Imagine your favorite musician, actor, filmmaker, or painter. Undoubtedly, each one grew up idolizing—emulating, even—their artistic heroes. As such, if you pay close enough attention, it's not hard to see those influences permeating the artist’s work. But at what point does paying homage to source material become a swindle?
For young British crooner Sam Smith, that line was crossed last October when Tom Petty and songwriter Jeff Lynne noticed that Smith’s single “Stay With Me” was too reminiscent of Petty’s 1989 hit “I Won’t Back Down.” (It was announced on Monday that Petty now has a songwriter credit and will receive royalties.) While the two songs have eerily similar choruses, it raises an interesting question: Are artists in these scenarios always deliberately plagiarizing, or is there something subtler, perhaps subconscious, at play?
There is, as it turns out, a known phenomenon, called cryptomnesia, where previously stored memories present themselves as original creations. We’ve all experienced something like this: You’re asked your opinion on a newsworthy subject and, perhaps unconsciously, find yourself parroting an op-ed you read earlier in the day.
For decades, it was assumed that these suppressed memories could only be recalled in alerted states of consciousness. That changed when, in 1965, Dr. F. Kräupl Taylor conducted some of the first research to explore the idea that these thoughts might be lying dormant, sometimes sneaking into our consciousness:
When an event consists of information about some original creation in the world of art, literature and thought, and the logical memory of the event has deteriorated to the point at which the information is no longer recognized as a memory, cryptomnesia may give rise to unintended plagiarism. This happens when the logical memory is activated fortuitously or by some mental scanning process so that the information appears in consciousness as a cryptomnesically unfamiliar train of thought whose originality and value is appreciated. The train of thought may then be proudly, though mistakenly, claimed as a personal creation.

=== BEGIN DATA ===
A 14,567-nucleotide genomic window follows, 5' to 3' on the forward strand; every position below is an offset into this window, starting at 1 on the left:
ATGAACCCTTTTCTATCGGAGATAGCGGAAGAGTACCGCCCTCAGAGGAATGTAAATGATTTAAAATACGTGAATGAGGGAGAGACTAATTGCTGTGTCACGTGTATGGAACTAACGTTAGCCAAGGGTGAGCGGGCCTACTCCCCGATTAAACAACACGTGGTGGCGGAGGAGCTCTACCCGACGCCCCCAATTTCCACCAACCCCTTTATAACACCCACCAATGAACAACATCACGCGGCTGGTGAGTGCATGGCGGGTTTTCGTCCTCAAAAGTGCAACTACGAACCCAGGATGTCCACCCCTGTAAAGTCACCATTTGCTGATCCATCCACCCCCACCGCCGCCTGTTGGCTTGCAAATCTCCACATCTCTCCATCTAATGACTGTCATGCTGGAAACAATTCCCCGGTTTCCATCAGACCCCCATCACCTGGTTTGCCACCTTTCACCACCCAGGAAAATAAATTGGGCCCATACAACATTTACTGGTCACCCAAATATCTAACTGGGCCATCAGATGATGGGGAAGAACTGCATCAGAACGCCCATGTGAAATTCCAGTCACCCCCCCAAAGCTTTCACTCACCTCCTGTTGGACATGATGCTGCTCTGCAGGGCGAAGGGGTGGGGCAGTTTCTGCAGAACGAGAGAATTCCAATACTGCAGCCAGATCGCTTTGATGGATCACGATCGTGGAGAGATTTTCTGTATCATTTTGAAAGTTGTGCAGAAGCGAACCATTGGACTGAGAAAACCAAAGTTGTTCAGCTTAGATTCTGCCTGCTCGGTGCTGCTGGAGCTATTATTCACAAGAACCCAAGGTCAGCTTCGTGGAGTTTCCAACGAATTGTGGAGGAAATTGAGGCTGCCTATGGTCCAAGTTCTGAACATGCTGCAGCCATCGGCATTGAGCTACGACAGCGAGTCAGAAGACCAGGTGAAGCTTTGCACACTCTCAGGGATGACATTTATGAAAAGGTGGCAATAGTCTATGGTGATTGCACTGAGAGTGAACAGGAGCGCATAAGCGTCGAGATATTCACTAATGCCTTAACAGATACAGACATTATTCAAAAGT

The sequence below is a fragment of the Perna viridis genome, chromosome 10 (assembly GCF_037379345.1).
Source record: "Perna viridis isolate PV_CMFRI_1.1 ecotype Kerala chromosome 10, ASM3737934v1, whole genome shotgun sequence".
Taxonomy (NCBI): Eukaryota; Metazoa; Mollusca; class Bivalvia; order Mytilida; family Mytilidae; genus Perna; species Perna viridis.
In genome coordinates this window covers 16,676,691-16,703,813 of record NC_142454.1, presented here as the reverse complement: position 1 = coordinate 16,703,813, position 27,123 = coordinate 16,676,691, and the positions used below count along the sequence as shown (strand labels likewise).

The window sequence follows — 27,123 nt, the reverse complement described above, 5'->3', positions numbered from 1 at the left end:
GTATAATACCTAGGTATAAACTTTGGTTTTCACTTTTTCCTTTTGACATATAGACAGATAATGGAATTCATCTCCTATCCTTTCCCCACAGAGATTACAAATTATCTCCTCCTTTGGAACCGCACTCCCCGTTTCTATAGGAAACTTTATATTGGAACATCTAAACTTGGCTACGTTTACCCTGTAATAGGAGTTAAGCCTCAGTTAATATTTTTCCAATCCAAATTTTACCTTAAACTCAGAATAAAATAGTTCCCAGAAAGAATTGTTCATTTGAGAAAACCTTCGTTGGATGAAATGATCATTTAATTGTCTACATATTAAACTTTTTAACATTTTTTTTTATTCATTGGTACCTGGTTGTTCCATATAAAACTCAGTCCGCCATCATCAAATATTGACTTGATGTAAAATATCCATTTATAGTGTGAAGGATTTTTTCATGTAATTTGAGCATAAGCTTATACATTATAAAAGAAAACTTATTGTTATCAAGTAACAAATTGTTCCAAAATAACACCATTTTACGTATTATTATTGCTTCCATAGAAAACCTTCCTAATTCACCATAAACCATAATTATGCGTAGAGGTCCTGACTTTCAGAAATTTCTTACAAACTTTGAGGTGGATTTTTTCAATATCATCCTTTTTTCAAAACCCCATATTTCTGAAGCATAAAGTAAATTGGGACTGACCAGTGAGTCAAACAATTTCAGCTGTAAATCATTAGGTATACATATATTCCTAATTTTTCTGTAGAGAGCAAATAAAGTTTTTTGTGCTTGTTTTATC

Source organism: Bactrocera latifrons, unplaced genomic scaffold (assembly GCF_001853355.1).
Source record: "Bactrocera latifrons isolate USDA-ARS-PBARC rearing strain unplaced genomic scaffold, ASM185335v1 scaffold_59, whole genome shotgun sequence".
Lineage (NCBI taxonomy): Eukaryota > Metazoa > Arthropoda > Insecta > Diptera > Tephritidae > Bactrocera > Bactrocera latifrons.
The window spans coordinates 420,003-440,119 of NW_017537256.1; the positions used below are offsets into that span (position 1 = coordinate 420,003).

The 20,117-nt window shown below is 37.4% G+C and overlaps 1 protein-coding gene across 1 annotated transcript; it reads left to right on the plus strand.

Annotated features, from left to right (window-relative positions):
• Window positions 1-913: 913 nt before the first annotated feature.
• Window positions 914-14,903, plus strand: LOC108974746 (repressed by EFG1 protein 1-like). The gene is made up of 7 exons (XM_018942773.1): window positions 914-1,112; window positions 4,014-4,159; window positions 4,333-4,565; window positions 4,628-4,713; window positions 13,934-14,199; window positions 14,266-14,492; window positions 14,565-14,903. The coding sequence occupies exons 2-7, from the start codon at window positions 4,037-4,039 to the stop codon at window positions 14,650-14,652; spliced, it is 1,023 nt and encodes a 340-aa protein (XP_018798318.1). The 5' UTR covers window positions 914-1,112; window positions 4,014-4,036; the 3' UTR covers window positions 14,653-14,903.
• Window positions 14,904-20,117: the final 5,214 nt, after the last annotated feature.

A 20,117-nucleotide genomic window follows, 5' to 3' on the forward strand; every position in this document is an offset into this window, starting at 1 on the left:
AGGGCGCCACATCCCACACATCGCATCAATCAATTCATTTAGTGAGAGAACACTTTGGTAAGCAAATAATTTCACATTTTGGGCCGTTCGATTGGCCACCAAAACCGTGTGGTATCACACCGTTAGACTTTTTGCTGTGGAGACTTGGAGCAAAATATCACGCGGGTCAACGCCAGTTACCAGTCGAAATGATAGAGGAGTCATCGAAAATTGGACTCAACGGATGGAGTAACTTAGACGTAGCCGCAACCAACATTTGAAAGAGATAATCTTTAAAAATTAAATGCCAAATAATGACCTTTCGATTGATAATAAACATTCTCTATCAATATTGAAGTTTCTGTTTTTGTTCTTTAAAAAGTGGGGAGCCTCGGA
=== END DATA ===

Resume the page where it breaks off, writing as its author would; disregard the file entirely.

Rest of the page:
Of course, this is not to say that plagiarism doesn’t exist. It’s hard to listen to “Ice Ice Baby” and believe that Vanilla Ice serendipitously created an opening lick nearly identical to Queen’s “Under Pressure.” But scores of other musicians—from George Harrison and The Beach Boys to Coldplay and The Strokes—have all faced charges that call into question the originality of their work.
The late Richard L. Marsh, who taught cognitive psychology at the University of Georgia, became a leading voice in cryptomnesia research over the course of his career. “When people engage in creative activity,” he told Newsweek in 2009, “they are so involved in generating or coming up with something new or novel that they fail to protect against what they previously experienced.”
Throughout the 1990s, Marsh and his colleagues conducted a number of studies on this issue, the most notable of which used the game Boggle to gauge how well people remembered whether they or their partner (in this case a computer) had thought of a specific word. The results of that particular experiment led Marsh and his colleague, Dr. Gordon H. Bower of Stanford University, to recognize an “unambiguous existence of substantial unconscious plagiarism.”
Bower, for his part, gives musicians the benefit of the doubt. “I think most of the cases are inadvertent,” he says over the phone. “Musicians are unaware because they have composed hundreds of songs in the life and heard thousands of songs. The material that they’re now trying to create has to somehow avoid duplication. It’s a herculean task of memory.”
In the wake of their research, Marsh and Bower concluded that cryptomnesia is actually a good deal more common than anyone would realize. Yes, Sam Smith’s “Stay With Me” might sound like “I Won’t Back Down,” but cut the guy some slack; it could just be his memory playing tricks on him.